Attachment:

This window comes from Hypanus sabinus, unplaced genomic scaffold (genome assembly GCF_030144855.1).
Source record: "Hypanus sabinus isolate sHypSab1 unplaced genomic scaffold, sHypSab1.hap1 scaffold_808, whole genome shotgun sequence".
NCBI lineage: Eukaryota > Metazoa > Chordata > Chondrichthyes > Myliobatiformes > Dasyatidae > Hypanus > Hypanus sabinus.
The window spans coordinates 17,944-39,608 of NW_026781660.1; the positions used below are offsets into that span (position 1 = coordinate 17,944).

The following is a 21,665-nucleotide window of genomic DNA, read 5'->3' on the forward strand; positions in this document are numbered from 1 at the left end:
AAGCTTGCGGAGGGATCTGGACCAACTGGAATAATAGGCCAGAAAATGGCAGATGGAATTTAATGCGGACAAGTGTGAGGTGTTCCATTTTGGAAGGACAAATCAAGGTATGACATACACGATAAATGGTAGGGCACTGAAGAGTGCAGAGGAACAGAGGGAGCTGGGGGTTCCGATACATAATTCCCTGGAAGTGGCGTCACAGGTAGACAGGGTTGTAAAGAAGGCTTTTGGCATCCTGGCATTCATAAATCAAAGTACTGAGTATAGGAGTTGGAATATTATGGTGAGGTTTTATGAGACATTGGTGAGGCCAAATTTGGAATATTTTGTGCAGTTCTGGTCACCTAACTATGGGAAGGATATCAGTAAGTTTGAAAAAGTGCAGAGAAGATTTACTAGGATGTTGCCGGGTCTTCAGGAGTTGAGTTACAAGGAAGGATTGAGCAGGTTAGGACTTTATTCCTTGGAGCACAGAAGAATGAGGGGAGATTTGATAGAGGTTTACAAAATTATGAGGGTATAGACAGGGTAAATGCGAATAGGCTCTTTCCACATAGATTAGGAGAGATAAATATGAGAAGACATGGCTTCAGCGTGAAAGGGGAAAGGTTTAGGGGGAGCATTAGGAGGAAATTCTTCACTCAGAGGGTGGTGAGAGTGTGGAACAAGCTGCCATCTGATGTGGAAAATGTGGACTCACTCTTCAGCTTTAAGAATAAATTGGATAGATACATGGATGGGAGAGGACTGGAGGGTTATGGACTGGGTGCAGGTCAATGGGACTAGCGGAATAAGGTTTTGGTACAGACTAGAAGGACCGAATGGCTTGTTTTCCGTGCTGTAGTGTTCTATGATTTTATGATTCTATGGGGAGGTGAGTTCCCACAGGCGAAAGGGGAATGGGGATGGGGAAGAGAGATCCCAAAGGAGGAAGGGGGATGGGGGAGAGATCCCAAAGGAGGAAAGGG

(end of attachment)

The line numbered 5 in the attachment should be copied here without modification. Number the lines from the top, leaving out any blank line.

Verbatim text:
The following is a 21,665-nucleotide window of genomic DNA, read 5'->3' on the forward strand; positions in this document are numbered from 1 at the left end: